Lobbyists Put Bitcoin on the Agenda in Washington DC

Nermin Hajdarbegovic
Apr 30, 2014 at 11:29 UTC
Updated Apr 30, 2014 at 11:43 UTC

Washington DC government relations firm Peck Madigan Jones has declared bitcoin as one of the issues it will be lobbying on. The big question is, will they be pushing for the digital currency, or against?

The company was founded in 1987 and quickly became a bipartisan organisation, representing the interests of blue chip clients, such as the American Insurance Association.

A wide variety of notable clients are on PMJ’s books, ranging from environmental groups to energy producers, but the list also happens to include some big names in finance, such as Deloitte, Wells Fargo Securities, US Chamber of Commerce, MasterCard and many others.

Questions raised

The firm’s latest LD-2 disclosure, dated 21st April, lists bitcoin as one of its specific lobbying issues, stating:

“Specific Lobbying Issues: Interchange fees, gift cards, overdraft fees, data breach, identity theft, Bitcoin and mobile payments. Implementation of Dodd-Frank Wall Street Reform and Consumer Protection Act (Pub.L. 111-203), including debit interchange fee amendment. Mobile payments in general […]”

The news has caused a bit of stir since it broke on newsBTC late yesterday, with many bitcoiners speculating about what it means.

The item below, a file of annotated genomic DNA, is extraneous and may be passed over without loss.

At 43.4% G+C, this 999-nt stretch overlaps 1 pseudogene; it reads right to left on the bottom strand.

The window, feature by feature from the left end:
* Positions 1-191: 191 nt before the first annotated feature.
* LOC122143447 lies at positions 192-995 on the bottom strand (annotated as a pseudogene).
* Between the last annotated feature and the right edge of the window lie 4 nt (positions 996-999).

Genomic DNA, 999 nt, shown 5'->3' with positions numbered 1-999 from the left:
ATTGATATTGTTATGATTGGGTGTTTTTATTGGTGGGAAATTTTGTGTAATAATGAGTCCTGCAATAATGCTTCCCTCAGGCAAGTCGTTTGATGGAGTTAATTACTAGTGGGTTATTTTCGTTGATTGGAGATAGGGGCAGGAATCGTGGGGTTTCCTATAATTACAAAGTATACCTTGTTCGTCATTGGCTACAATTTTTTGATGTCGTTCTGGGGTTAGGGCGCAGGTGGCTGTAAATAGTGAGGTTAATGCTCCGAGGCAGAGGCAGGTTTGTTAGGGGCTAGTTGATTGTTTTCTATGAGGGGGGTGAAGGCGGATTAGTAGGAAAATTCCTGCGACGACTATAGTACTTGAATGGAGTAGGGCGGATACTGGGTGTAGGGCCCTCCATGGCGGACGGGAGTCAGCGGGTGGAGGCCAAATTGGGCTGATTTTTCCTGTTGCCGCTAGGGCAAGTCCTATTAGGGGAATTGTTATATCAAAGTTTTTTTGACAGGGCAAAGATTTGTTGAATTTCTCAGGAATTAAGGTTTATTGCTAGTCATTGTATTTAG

Peck Madigan Jones’ portfolio of high-profile financial institutions is a cause for concern for some in the bitcoin community. However, any conclusions drawn until further information is revealed will be mere conjecture.

Mobile payments clue?

The disclosure’s mention of bitcoin in the context of mobile payments is intriguing, however, as it appears to be rather specific. Bitcoin, fees, gift cards, mobile payments … it all has a whiff of retail about it, and appears to point toward specific services and niches, rather than bitcoin in general.

In many respects retail is a bright spot in bitcoin’s public image: there haven’t been many cyber attacks on retailers, the headlines regarding bitcoin in retail are largely positive, and bitcoin makes a lot of sense for mobile payments.

However, whether Peck Madigan Jones lobbyists are going around Capitol Hill advocating bitcoin adoption in retail, or doing the exact opposite, we will have to wait and see.